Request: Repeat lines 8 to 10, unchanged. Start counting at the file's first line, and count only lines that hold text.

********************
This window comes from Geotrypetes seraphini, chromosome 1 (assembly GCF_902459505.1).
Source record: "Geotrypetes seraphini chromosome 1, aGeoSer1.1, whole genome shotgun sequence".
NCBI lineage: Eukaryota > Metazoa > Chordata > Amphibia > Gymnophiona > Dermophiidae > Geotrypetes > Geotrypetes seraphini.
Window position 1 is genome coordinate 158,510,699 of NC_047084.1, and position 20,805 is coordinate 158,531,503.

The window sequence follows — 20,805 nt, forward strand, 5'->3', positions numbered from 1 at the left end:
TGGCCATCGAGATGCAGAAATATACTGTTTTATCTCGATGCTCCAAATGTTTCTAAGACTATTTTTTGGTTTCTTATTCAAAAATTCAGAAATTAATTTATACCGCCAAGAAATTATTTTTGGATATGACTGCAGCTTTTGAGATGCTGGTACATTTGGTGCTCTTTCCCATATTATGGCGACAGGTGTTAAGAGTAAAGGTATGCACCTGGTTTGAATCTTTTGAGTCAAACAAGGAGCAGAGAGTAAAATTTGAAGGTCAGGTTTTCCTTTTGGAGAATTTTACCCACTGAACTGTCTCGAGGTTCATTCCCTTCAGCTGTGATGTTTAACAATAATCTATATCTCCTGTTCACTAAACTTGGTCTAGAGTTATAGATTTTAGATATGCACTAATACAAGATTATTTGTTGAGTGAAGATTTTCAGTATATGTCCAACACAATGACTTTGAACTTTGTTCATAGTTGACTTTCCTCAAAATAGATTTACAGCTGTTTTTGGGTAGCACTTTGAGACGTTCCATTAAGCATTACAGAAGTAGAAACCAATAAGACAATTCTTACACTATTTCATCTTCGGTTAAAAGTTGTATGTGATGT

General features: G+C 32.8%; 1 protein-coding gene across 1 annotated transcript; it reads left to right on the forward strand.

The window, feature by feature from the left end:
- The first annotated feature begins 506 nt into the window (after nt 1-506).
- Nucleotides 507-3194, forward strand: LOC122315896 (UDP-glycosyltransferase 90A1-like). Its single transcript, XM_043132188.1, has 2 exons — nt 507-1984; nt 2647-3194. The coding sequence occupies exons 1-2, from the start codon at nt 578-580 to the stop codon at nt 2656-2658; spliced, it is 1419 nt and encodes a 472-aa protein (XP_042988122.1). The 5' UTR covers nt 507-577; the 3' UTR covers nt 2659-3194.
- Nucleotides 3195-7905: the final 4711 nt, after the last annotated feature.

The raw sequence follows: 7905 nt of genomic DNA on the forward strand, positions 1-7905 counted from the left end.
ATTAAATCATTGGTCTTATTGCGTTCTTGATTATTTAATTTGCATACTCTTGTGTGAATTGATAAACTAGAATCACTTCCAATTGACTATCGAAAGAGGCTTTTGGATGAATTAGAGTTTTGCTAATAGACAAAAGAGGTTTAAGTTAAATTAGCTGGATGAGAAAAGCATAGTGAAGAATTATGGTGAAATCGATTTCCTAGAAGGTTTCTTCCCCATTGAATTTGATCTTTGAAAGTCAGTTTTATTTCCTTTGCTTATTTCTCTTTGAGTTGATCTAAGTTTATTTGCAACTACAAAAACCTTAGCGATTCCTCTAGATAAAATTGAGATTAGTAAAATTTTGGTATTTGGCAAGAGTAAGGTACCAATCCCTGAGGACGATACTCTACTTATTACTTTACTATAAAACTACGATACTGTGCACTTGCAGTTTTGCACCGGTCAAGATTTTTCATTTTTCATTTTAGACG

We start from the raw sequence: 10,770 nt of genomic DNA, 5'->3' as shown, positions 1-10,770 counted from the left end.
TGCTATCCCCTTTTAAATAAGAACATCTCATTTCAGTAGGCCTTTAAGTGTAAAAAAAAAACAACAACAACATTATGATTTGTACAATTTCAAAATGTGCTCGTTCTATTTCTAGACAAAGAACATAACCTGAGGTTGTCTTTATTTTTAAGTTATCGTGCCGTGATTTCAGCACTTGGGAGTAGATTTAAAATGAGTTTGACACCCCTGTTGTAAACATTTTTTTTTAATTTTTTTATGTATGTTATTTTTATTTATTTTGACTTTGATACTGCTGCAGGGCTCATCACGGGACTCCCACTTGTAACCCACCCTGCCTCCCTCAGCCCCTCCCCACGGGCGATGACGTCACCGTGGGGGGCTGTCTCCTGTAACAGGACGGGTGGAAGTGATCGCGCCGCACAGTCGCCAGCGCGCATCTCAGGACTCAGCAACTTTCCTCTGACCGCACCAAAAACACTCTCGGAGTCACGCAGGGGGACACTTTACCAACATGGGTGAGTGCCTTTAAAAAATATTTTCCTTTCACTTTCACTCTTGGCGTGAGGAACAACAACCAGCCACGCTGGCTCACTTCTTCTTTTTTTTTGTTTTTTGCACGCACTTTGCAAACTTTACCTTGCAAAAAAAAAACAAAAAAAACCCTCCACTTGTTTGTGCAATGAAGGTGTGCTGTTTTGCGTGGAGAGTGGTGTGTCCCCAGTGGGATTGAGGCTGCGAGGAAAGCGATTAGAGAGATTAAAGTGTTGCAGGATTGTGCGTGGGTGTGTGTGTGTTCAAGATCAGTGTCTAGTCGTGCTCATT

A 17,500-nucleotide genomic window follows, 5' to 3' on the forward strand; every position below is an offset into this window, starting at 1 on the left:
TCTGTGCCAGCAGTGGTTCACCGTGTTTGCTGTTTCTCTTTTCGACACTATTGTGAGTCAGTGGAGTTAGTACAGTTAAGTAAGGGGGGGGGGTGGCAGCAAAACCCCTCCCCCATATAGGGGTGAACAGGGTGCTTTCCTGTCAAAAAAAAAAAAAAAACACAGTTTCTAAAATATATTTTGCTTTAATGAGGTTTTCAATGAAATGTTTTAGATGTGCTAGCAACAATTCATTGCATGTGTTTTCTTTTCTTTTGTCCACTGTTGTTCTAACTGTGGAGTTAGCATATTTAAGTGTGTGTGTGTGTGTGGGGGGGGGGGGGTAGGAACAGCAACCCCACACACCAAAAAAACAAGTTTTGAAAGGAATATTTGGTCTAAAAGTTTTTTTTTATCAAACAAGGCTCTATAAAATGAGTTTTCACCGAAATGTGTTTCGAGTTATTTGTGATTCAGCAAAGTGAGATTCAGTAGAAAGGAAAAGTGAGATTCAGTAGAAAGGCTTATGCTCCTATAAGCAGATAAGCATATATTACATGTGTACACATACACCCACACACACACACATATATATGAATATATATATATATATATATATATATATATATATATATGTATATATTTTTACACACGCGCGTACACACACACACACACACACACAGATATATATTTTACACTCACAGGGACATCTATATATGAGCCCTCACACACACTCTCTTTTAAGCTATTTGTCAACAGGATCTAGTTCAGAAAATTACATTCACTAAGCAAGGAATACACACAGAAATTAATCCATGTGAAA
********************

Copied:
The window, feature by feature from the left end:
- The first annotated feature begins 506 nt into the window (after nt 1-506).
- Nucleotides 507-3194, forward strand: LOC122315896 (UDP-glycosyltransferase 90A1-like). Its single transcript, XM_043132188.1, has 2 exons — nt 507-1984; nt 2647-3194. The coding sequence occupies exons 1-2, from the start codon at nt 578-580 to the stop codon at nt 2656-2658; spliced, it is 1419 nt and encodes a 472-aa protein (XP_042988122.1). The 5' UTR covers nt 507-577; the 3' UTR covers nt 2659-3194.